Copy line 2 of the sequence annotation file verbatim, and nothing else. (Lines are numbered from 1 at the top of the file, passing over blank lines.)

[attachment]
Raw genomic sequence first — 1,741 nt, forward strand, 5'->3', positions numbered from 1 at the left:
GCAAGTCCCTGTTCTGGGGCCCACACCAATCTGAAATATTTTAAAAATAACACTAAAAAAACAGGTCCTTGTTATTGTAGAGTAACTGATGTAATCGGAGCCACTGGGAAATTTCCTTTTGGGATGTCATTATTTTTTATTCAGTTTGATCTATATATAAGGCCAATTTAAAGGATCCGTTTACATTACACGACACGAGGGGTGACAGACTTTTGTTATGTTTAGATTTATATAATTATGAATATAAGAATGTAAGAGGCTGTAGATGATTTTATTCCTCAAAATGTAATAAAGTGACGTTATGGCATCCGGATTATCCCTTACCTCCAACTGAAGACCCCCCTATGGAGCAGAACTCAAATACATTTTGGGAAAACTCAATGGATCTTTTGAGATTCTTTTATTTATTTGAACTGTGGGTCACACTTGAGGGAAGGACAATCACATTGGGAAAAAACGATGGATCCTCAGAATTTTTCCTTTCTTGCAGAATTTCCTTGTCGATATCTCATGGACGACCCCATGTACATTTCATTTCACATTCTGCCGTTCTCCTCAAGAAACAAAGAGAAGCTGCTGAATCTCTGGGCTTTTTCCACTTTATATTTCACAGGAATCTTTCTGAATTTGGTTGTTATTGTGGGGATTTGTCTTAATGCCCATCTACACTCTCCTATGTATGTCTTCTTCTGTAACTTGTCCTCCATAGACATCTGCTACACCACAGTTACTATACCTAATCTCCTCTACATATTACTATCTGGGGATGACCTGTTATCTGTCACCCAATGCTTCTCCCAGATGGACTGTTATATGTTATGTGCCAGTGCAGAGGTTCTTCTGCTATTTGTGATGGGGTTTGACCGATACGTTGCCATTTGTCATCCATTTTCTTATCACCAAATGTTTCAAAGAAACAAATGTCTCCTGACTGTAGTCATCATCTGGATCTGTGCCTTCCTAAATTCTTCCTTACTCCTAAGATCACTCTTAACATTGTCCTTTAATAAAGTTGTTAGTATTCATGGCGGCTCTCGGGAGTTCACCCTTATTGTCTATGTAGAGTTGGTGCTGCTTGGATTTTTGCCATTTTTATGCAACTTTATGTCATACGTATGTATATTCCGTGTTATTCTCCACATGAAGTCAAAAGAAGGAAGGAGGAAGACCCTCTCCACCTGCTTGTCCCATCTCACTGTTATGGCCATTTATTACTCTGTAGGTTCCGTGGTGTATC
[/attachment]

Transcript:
GCAAGTCCCTGTTCTGGGGCCCACACCAATCTGAAATATTTTAAAAATAACACTAAAAAAACAGGTCCTTGTTATTGTAGAGTAACTGATGTAATCGGAGCCACTGGGAAATTTCCTTTTGGGATGTCATTATTTTTTATTCAGTTTGATCTATATATAAGGCCAATTTAAAGGATCCGTTTACATTACACGACACGAGGGGTGACAGACTTTTGTTATGTTTAGATTTATATAATTATGAATATAAGAATGTAAGAGGCTGTAGATGATTTTATTCCTCAAAATGTAATAAAGTGACGTTATGGCATCCGGATTATCCCTTACCTCCAACTGAAGACCCCCCTATGGAGCAGAACTCAAATACATTTTGGGAAAACTCAATGGATCTTTTGAGATTCTTTTATTTATTTGAACTGTGGGTCACACTTGAGGGAAGGACAATCACATTGGGAAAAAACGATGGATCCTCAGAATTTTTCCTTTCTTGCAGAATTTCCTTGTCGATATCTCATGGACGACCCCATGTACATTTCATTTCACATTCTGCCGTTCTCCTCAAGAAACAAAGAGAAGCTGCTGAATCTCTGGGCTTTTTCCACTTTATATTTCACAGGAATCTTTCTGAATTTGGTTGTTATTGTGGGGATTTGTCTTAATGCCCATCTACACTCTCCTATGTATGTCTTCTTCTGTAACTTGTCCTCCATAGACATCTGCTACACCACAGTTACTATACCTAATCTCCTCTACATATTACTATCTGGGGATGACCTGTTATCTGTCACCCAATGCTTCTCCCAGATGGACTGTTATATGTTATGTGCCAGTGCAGAGGTTCTTCTGCTATTTGTGATGGGGTTTGACCGATACGTTGCCATTTGTCATCCATTTTCTTATCACCAAATGTTTCAAAGAAACAAATGTCTCCTGACTGTAGTCATCATCTGGATCTGTGCCTTCCTAAATTCTTCCTTACTCCTAAGATCACTCTTAACATTGTCCTTTAATAAAGTTGTTAGTATTCATGGCGGCTCTCGGGAGTTCACCCTTATTGTCTATGTAGAGTTGGTGCTGCTTGGATTTTTGCCATTTTTATGCAACTTTATGTCATACGTATGTATATTCCGTGTTATTCTCCACATGAAGTCAAAAGAAGGAAGGAGGAAGACCCTCTCCACCTGCTTGTCCCATCTCACTGTTATGGCCATTTATTACTCTGTAGGTTCCGTGGTGTATC